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Game Design Essentials: 20 RPGs

July 2, 2009 Article Start Previous Page 2 of 22 Next


1. Wizardry (series)

Designed by: Andrew C. Greenburg, Robert Woodhead (original designers, creators), others

Influenced by: D&D, PLATO RPGs

Series: Eight games, the last one a critically-acclaimed 3D extravaganza. In addition to these, a surprisingly large number more were made in Japan.

Legacy: The Bard's Tale series, Might & Magic, AD&D Gold Box games and more. Inspired an entire category of grid-based 3D RPGs, out of favor now but still, if you know where to look, around. The Etrian Odyssey games for the Nintendo DS owe a lot to Wizardry.

This article focuses on the early Wizardry games, which are distinctive enough to be the style of play most people think of today when they consider the series.

Wizardry is not the first CRPG; there were a number of earlier games. It isn't the first 3D-view, step-based dungeon crawl RPG either; there are older games for the PLATO multiuser system that look a fair bit like Wizardry. The game Oubliette is similar, down to sharing many of the same spell names.

The key unit of game content in Wizardry is the encounter, a scripted event that occurs when the player's party enters a particular square. Some encounters are monsters, which can be either friendly or hostile. Some are treasure chests. Some are deadly traps. Some are special devices that are manipulated through menus. Some are NPCs that provide information, or ask questions, or might attack.

Wizardry (Screenshot courtesy

There are set encounters, which occur when a specific spot is entered, and there are random encounters, which have a slim chance of occurring whenever the player enters a square within some region. Encounters, when they happen, may have a graphic tied to them but in nature are textual events, relayed to the player using narrative and asking him to make a menu choice in response.

Encounters are housed on a dungeon map, a region of maze laid out along the lines of a grid. The grid itself is not shown on-screen; instead, the player's perspective is shown as if standing in the maze, facing either north, south, east or west. A simple algorithm, much-used in RPGs of the time, is used to render the walls and corridors in the party's sight.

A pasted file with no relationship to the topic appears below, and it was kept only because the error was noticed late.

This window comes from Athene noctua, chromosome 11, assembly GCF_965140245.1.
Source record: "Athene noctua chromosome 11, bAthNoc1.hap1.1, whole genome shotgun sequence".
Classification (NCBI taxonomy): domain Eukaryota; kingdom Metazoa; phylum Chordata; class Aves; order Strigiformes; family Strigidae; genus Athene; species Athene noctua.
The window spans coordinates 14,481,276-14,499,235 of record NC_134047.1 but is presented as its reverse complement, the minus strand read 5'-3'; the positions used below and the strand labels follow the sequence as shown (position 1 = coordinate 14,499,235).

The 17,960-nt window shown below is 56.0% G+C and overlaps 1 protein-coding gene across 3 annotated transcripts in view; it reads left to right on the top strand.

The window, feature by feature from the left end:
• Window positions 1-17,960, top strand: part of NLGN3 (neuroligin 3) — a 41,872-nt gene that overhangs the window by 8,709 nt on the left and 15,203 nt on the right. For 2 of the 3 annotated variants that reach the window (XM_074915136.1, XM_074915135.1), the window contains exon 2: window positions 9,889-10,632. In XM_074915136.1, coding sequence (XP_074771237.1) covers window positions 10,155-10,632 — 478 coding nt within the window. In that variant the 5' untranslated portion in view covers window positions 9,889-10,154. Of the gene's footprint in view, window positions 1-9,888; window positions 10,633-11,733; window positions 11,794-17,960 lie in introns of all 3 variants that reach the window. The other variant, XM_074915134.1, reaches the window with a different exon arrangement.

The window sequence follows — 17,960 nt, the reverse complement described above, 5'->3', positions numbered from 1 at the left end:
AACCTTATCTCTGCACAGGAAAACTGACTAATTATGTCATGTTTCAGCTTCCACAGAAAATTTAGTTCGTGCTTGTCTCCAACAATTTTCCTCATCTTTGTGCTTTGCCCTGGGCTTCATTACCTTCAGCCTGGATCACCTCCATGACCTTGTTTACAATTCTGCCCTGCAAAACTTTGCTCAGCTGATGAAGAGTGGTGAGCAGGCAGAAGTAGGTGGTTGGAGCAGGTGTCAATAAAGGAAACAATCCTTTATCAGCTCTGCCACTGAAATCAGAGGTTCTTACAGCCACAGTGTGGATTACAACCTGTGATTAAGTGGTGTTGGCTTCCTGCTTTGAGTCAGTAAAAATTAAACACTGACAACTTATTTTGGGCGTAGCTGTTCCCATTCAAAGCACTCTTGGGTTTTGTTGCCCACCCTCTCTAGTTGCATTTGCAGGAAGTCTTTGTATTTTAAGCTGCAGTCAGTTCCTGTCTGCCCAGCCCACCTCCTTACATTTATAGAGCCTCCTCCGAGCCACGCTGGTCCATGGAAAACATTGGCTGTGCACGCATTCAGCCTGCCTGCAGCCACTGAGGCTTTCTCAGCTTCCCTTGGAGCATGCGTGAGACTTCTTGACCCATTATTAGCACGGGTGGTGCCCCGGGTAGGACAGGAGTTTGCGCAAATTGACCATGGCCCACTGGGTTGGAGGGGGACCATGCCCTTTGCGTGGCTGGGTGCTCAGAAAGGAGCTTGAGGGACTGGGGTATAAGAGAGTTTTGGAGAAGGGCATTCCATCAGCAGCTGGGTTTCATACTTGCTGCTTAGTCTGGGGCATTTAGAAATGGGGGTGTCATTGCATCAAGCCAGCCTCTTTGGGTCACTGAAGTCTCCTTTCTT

The grid-based layout of the dungeon and atomic, space-by-space nature of the party's movement combine to make rendering relatively easy to implement; this is how Wizardry was able to present a 3D world to players a decade before Wolfenstein 3D. It was much copied, to the extent that it shows up in some far-flung products: the original Phantasy Star uses a much more attractive implementation for its 3D dungeons; retro action games like Fester's Quest and Golgo 13 also implement their own takes.

The 3D effect makes mapping essential. The grid layout both makes mapping easier, by conforming it to a grid, and harder, by making it easier to trick the player using map gimmicks to fool him into mapping incorrectly. (Mapping tricks are explicitly mentioned on the OD&D books as a useful tool for the DM, so blame them.) One such type of trick, a particularly mean one, is the teleporter, which invisibly sends the player to another spot in the maze, sometimes one that looks similar, but not identical, to the previous one.

Another cruel gimmick is the spinner, which randomly flips the player's facing direction to a random direction upon entering. If the player didn't notice that his facing has changed, a spinner can easily mess up an entire map. Wizardry even has dark areas that provide no vision of the corridor ahead, requiring that the player deduce where the walls are solely though the "Ouch!" messages that appear when the party collides with one. These tricks make coming up with an accurate map one of the biggest challenges of the game, and as a result it's rather satisfying to finish out an entire level.